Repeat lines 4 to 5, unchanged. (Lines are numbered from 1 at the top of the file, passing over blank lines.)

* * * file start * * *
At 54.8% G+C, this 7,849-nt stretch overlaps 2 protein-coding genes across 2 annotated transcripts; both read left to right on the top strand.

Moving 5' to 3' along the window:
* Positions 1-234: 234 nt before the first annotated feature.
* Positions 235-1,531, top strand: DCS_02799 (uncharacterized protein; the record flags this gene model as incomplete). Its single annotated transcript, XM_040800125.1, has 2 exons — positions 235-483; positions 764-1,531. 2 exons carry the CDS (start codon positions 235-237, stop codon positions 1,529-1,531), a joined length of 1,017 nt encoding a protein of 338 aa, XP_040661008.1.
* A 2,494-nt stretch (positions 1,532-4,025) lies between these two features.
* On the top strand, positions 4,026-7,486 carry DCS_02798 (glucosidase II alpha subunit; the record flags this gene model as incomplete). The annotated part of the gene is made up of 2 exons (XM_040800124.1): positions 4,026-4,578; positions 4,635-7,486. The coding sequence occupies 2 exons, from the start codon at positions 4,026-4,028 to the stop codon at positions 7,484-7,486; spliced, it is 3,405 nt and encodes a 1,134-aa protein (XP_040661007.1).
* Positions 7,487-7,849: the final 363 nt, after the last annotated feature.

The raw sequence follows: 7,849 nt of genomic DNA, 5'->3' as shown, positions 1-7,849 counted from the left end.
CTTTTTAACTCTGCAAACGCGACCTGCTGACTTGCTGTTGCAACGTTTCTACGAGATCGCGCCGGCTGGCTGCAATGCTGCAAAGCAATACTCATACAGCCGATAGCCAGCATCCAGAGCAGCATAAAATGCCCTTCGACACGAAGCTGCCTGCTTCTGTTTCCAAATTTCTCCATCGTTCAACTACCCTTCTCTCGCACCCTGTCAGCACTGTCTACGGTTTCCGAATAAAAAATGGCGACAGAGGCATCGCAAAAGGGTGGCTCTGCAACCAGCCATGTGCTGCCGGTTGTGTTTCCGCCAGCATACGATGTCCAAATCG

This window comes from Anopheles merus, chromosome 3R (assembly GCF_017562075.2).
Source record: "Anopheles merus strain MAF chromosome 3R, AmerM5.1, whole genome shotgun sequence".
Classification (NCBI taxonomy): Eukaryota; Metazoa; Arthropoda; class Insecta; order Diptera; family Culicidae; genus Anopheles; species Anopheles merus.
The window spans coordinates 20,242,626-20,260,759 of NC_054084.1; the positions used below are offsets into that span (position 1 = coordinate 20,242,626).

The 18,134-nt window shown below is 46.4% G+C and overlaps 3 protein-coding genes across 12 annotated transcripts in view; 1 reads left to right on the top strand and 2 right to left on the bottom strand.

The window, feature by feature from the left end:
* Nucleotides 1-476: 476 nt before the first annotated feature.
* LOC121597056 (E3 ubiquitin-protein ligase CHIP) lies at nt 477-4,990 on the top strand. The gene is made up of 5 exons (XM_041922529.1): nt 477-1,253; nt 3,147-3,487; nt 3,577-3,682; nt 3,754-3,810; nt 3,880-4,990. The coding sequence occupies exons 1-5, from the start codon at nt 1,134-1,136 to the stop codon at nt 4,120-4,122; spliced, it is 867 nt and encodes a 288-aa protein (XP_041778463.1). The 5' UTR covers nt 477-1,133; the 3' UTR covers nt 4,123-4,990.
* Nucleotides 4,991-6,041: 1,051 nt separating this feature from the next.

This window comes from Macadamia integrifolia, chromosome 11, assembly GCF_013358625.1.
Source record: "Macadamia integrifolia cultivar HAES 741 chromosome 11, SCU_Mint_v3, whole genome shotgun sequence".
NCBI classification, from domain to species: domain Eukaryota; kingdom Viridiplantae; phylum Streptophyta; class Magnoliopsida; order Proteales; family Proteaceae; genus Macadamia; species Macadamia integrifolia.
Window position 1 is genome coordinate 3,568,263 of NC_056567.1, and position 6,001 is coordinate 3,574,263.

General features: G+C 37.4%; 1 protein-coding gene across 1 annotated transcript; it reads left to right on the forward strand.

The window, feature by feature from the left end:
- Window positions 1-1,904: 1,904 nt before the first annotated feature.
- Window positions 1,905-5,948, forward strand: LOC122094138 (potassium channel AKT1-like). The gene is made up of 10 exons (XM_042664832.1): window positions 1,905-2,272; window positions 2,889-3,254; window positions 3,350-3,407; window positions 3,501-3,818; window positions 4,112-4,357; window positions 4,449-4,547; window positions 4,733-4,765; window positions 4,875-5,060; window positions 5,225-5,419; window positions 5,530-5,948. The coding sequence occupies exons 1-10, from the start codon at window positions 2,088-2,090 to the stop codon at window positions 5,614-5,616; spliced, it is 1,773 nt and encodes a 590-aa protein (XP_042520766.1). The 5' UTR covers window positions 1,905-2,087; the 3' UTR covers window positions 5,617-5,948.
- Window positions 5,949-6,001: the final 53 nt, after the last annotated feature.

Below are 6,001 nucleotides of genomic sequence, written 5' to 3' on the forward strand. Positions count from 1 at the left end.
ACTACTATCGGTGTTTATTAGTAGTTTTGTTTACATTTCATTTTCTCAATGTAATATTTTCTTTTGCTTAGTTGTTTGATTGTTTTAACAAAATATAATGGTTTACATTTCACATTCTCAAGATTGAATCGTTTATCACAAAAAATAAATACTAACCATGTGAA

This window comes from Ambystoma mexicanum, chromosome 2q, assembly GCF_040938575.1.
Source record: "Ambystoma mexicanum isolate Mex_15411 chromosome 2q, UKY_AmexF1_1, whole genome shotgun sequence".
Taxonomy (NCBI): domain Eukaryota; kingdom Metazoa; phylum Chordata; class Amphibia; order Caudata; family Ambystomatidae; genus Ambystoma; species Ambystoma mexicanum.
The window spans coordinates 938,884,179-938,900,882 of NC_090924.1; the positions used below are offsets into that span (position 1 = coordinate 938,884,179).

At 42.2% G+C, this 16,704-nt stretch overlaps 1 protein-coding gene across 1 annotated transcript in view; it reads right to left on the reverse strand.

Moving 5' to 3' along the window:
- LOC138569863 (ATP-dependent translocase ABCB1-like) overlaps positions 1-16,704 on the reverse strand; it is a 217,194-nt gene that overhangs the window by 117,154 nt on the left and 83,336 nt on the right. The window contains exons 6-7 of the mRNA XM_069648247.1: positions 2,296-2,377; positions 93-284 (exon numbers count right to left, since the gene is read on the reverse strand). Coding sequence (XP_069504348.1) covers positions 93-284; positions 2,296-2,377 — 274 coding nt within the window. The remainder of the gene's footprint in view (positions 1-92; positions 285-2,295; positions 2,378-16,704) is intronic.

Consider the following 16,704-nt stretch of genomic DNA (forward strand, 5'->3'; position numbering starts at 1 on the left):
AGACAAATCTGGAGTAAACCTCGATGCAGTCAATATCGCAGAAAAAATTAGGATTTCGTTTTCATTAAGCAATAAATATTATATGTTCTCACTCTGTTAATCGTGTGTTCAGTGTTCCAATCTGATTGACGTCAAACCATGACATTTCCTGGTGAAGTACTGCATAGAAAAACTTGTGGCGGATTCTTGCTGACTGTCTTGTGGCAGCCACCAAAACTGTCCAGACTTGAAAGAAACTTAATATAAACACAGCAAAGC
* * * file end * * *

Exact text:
* Positions 235-1,531, top strand: DCS_02799 (uncharacterized protein; the record flags this gene model as incomplete). Its single annotated transcript, XM_040800125.1, has 2 exons — positions 235-483; positions 764-1,531. 2 exons carry the CDS (start codon positions 235-237, stop codon positions 1,529-1,531), a joined length of 1,017 nt encoding a protein of 338 aa, XP_040661008.1.
* A 2,494-nt stretch (positions 1,532-4,025) lies between these two features.